Appeal challenges the exclusion of campus sexual assault survivors from court proceedings after Title IX

April 21. 2021

For Immediate Release
Apr 21, 2021

Media Contact
Jess Eagle
[email protected]

Civil rights groups fight to ensure survivors’ voices are heard

On April 15, an opening brief was filed in an appeal challenging a California Superior Court decision that ruled against a campus sexual assault survivor and overturned U.C. Santa Barbara’s sexual misconduct finding in her case without involving her or even notifying her that the court process was happening. The appeal, filed on behalf of Jane Roe* by civil rights groups Equal Rights Advocates and Public Counsel, and law firm Steptoe & Johnson LLP, could be crucial to ensuring that California victims who file sexual misconduct complaints as students must be notified and involved in any subsequent court proceedings filed by the respondent (assailant).

When Jane Roe* was raped by a fellow U.C. Santa Barbara student in 2015, she used her school’s Title IX process to help her feel safe on campus afterward. The school’s thorough investigation resulted in the assailant being suspended for three years — enough time for Jane to graduate before he returned to school.

But in 2019, more than a year after Jane graduated, she was blindsided with the news that her assailant had taken the case to a California Superior Court two years prior without her knowledge. For over a year, the court received testimony and evidence about Jane’s sexual assault and Title IX complaint without even notifying her, let alone hearing her account of the incident or considering arguments in her favor. Unsurprisingly, the Court decided in favor of the assailant (John Doe), ordering U.C. Santa Barbara to throw out its original finding of sexual assault and potentially re-open the case.

Like Jane, most of the witnesses have graduated, and the Title IX investigator is no longer employed by the school. Additionally, new school policies responding to Trump-era Title IX regulations and new state requirements would subject Jane to a cross-examination about the sexual assault, re-opening a wound she thought had closed years ago.

Nationally, more than 600 similar cases have been filed against schools by Title IX respondents since 2013, asking courts to throw out schools’ findings of sexual assault. California has the highest percentage of these cases filed (18%), and this rising tide of litigation challenging schools’ Title IX findings is profoundly influencing California campus sexual misconduct adjudication procedures.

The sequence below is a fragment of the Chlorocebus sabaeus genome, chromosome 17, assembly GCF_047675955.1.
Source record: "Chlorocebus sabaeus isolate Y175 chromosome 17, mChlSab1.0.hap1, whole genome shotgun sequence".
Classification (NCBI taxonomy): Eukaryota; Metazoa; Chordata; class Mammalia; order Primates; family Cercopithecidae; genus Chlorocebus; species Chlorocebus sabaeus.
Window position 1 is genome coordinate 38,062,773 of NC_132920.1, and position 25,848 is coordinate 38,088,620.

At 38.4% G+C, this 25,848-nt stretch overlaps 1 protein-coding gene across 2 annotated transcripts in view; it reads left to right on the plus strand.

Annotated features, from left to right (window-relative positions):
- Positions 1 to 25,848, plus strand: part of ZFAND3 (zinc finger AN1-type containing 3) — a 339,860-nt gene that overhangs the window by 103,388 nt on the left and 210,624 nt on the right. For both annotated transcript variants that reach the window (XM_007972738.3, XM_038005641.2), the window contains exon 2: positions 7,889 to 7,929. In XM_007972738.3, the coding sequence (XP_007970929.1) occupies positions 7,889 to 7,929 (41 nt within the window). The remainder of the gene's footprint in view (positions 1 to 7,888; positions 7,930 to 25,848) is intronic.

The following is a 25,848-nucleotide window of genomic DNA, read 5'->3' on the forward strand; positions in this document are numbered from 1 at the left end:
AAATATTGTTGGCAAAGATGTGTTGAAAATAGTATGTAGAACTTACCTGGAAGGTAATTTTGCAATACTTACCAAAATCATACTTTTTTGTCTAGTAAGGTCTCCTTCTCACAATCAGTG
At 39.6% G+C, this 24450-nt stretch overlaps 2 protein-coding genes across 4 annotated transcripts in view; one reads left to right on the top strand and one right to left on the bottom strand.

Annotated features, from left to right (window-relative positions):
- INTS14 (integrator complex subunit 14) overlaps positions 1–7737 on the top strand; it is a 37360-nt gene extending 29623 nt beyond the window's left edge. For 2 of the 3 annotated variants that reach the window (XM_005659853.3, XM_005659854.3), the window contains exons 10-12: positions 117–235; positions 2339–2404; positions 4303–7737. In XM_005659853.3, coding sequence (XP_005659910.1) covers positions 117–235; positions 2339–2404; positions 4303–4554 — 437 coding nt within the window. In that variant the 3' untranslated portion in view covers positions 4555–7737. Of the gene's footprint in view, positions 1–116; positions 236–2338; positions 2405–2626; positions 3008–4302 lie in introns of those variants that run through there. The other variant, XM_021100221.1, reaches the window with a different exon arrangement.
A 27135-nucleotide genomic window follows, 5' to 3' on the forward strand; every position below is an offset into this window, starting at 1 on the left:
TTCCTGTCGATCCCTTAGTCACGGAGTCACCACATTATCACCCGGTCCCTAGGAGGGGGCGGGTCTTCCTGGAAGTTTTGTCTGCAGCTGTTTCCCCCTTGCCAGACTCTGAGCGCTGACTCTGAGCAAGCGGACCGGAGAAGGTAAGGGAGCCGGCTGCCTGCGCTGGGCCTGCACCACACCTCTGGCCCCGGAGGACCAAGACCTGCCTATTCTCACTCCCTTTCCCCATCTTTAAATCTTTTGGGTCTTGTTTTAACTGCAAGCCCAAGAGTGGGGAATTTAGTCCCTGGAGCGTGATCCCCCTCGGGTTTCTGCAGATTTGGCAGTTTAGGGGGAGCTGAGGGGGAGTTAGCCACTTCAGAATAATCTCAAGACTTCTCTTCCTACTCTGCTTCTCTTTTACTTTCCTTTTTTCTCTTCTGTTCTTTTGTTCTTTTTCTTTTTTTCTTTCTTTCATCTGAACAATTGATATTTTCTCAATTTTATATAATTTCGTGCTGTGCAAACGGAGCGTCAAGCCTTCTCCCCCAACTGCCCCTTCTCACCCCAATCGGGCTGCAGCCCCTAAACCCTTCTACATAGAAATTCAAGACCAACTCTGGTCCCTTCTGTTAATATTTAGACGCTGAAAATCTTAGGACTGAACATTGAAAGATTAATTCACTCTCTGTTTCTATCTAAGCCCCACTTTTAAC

If superior court cases are allowed to proceed without notifying or involving the survivor, and California courts weigh only the interests of the accused and the university, the judicial precedent would be discriminatory, blatantly harmful to survivors, and undermine the purpose of Title IX. The appellant and her representatives are hopeful the Court will affirm survivors’ rights to advocate for themselves and fully participate in any court proceedings reviewing the outcomes of their sexual assault complaints.

The following are statements from co-counsel groups representing the appellant:

Brenda Adams, Senior Counsel for Equity Education and Litigation at Equal Rights Advocates“Once again, survivors of sexual assault are silenced, dismissed, and ignored. While respondents cry out for due process, they simultaneously rob survivors like Jane of the same. We are fighting to ensure Jane’s voice and all survivors’ voices are heard.”

Amanda Savage, staff attorney with Public Counsel Opportunity Under Law: “The very basis of Title IX, equal access to education for students, is at stake in this case. In overturning the outcomes of a Title IX proceeding without informing the student survivor, it not only harms their educational rights, but it also has the potentially chilling effect of reopening trauma and ultimately making student survivors less likely to engage in this process.”

Robyn Crowther, managing partner Los Angeles, Steptoe & Johnson LLP: “Steptoe has a proud tradition of representing those who are excluded or underrepresented in the judicial system, and we are glad to participate in this important matter to ensure that victims of campus sexual assault and harassment receive notice of, due process in and access to judicial proceedings brought by the assailants seeking review of the school’s processes and decisions. We look forward to a full consideration of the issues by the Court of Appeal.”

Read more about this case.

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